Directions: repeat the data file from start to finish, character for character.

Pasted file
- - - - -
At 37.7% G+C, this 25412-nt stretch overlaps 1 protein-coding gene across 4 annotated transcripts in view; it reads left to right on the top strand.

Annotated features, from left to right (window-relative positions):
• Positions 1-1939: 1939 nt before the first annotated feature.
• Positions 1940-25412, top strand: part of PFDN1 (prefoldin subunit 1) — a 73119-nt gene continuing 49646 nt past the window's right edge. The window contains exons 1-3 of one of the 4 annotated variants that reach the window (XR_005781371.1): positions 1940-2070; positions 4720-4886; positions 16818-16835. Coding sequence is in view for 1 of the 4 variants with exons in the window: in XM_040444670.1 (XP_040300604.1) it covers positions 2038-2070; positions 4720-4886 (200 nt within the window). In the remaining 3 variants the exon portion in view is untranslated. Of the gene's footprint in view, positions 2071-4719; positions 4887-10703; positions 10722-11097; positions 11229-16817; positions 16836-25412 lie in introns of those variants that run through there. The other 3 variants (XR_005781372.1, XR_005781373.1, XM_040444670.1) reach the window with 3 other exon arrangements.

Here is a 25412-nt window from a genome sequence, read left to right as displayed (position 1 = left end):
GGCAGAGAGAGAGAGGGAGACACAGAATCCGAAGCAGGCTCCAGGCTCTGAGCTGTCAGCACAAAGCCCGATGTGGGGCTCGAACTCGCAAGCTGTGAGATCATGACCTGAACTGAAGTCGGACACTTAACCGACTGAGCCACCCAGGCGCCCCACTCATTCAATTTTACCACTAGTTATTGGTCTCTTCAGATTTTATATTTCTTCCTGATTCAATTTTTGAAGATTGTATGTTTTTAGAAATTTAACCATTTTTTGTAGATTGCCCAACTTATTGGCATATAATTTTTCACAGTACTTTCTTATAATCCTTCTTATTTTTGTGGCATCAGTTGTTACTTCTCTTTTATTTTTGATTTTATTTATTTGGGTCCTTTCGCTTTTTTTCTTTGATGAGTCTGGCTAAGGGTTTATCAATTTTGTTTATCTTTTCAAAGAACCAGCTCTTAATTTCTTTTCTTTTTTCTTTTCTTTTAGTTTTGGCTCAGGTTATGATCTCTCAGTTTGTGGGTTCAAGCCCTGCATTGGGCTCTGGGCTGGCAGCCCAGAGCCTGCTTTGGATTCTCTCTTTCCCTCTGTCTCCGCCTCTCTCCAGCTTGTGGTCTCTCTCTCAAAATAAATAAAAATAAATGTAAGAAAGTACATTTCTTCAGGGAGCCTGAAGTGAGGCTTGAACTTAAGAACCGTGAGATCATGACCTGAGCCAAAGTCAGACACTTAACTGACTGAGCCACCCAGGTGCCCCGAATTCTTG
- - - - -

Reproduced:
At 37.7% G+C, this 25412-nt stretch overlaps 1 protein-coding gene across 4 annotated transcripts in view; it reads left to right on the top strand.

Annotated features, from left to right (window-relative positions):
• Positions 1-1939: 1939 nt before the first annotated feature.
• Positions 1940-25412, top strand: part of PFDN1 (prefoldin subunit 1) — a 73119-nt gene continuing 49646 nt past the window's right edge. The window contains exons 1-3 of one of the 4 annotated variants that reach the window (XR_005781371.1): positions 1940-2070; positions 4720-4886; positions 16818-16835. Coding sequence is in view for 1 of the 4 variants with exons in the window: in XM_040444670.1 (XP_040300604.1) it covers positions 2038-2070; positions 4720-4886 (200 nt within the window). In the remaining 3 variants the exon portion in view is untranslated. Of the gene's footprint in view, positions 2071-4719; positions 4887-10703; positions 10722-11097; positions 11229-16817; positions 16836-25412 lie in introns of those variants that run through there. The other 3 variants (XR_005781372.1, XR_005781373.1, XM_040444670.1) reach the window with 3 other exon arrangements.

Here is a 25412-nt window from a genome sequence, read left to right as displayed (position 1 = left end):
GGCAGAGAGAGAGAGGGAGACACAGAATCCGAAGCAGGCTCCAGGCTCTGAGCTGTCAGCACAAAGCCCGATGTGGGGCTCGAACTCGCAAGCTGTGAGATCATGACCTGAACTGAAGTCGGACACTTAACCGACTGAGCCACCCAGGCGCCCCACTCATTCAATTTTACCACTAGTTATTGGTCTCTTCAGATTTTATATTTCTTCCTGATTCAATTTTTGAAGATTGTATGTTTTTAGAAATTTAACCATTTTTTGTAGATTGCCCAACTTATTGGCATATAATTTTTCACAGTACTTTCTTATAATCCTTCTTATTTTTGTGGCATCAGTTGTTACTTCTCTTTTATTTTTGATTTTATTTATTTGGGTCCTTTCGCTTTTTTTCTTTGATGAGTCTGGCTAAGGGTTTATCAATTTTGTTTATCTTTTCAAAGAACCAGCTCTTAATTTCTTTTCTTTTTTCTTTTCTTTTAGTTTTGGCTCAGGTTATGATCTCTCAGTTTGTGGGTTCAAGCCCTGCATTGGGCTCTGGGCTGGCAGCCCAGAGCCTGCTTTGGATTCTCTCTTTCCCTCTGTCTCCGCCTCTCTCCAGCTTGTGGTCTCTCTCTCAAAATAAATAAAAATAAATGTAAGAAAGTACATTTCTTCAGGGAGCCTGAAGTGAGGCTTGAACTTAAGAACCGTGAGATCATGACCTGAGCCAAAGTCAGACACTTAACTGACTGAGCCACCCAGGTGCCCCGAATTCTTG